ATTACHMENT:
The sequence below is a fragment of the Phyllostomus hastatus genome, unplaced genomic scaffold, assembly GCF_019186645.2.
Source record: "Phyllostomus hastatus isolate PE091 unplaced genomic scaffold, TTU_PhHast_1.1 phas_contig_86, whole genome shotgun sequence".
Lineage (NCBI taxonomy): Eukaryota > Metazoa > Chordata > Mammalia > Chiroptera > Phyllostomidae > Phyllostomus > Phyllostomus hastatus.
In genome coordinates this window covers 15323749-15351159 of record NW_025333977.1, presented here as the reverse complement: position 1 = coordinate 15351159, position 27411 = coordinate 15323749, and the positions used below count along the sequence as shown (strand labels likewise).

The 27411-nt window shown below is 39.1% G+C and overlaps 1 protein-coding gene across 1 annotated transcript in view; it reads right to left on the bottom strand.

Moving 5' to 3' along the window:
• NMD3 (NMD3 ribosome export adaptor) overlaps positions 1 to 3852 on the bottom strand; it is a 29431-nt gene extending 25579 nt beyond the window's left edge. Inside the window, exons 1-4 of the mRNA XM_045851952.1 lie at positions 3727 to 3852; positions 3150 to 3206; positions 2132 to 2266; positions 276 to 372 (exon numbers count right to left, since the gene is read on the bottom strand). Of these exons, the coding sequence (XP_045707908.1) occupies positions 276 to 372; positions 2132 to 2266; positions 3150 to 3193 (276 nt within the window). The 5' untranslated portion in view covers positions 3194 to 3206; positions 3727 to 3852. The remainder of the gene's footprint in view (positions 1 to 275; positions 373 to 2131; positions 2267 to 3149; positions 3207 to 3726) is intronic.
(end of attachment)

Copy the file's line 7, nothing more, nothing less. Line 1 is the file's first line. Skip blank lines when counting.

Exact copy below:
• NMD3 (NMD3 ribosome export adaptor) overlaps positions 1 to 3852 on the bottom strand; it is a 29431-nt gene extending 25579 nt beyond the window's left edge. Inside the window, exons 1-4 of the mRNA XM_045851952.1 lie at positions 3727 to 3852; positions 3150 to 3206; positions 2132 to 2266; positions 276 to 372 (exon numbers count right to left, since the gene is read on the bottom strand). Of these exons, the coding sequence (XP_045707908.1) occupies positions 276 to 372; positions 2132 to 2266; positions 3150 to 3193 (276 nt within the window). The 5' untranslated portion in view covers positions 3194 to 3206; positions 3727 to 3852. The remainder of the gene's footprint in view (positions 1 to 275; positions 373 to 2131; positions 2267 to 3149; positions 3207 to 3726) is intronic.